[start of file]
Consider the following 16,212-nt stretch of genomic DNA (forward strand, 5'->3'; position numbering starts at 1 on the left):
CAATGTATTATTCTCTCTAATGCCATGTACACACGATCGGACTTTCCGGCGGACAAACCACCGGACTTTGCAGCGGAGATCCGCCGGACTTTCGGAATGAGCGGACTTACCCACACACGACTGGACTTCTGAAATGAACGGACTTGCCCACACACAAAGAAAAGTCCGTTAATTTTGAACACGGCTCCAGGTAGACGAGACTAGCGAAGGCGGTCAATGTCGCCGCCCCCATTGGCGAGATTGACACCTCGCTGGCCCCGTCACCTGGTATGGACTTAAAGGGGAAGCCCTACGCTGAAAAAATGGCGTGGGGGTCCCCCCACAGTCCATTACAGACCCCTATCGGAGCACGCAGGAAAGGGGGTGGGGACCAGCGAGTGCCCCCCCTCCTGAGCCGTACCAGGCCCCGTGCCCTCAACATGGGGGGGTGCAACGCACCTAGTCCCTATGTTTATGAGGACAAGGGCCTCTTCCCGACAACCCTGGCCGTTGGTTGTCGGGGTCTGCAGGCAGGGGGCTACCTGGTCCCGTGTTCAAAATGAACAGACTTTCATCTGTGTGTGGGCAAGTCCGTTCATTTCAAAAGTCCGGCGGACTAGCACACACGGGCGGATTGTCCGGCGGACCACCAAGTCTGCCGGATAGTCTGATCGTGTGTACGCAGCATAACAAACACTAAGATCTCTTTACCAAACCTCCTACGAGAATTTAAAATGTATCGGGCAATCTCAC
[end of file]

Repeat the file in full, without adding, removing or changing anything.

Consider the following 16,212-nt stretch of genomic DNA (forward strand, 5'->3'; position numbering starts at 1 on the left):
CAATGTATTATTCTCTCTAATGCCATGTACACACGATCGGACTTTCCGGCGGACAAACCACCGGACTTTGCAGCGGAGATCCGCCGGACTTTCGGAATGAGCGGACTTACCCACACACGACTGGACTTCTGAAATGAACGGACTTGCCCACACACAAAGAAAAGTCCGTTAATTTTGAACACGGCTCCAGGTAGACGAGACTAGCGAAGGCGGTCAATGTCGCCGCCCCCATTGGCGAGATTGACACCTCGCTGGCCCCGTCACCTGGTATGGACTTAAAGGGGAAGCCCTACGCTGAAAAAATGGCGTGGGGGTCCCCCCACAGTCCATTACAGACCCCTATCGGAGCACGCAGGAAAGGGGGTGGGGACCAGCGAGTGCCCCCCCTCCTGAGCCGTACCAGGCCCCGTGCCCTCAACATGGGGGGGTGCAACGCACCTAGTCCCTATGTTTATGAGGACAAGGGCCTCTTCCCGACAACCCTGGCCGTTGGTTGTCGGGGTCTGCAGGCAGGGGGCTACCTGGTCCCGTGTTCAAAATGAACAGACTTTCATCTGTGTGTGGGCAAGTCCGTTCATTTCAAAAGTCCGGCGGACTAGCACACACGGGCGGATTGTCCGGCGGACCACCAAGTCTGCCGGATAGTCTGATCGTGTGTACGCAGCATAACAAACACTAAGATCTCTTTACCAAACCTCCTACGAGAATTTAAAATGTATCGGGCAATCTCAC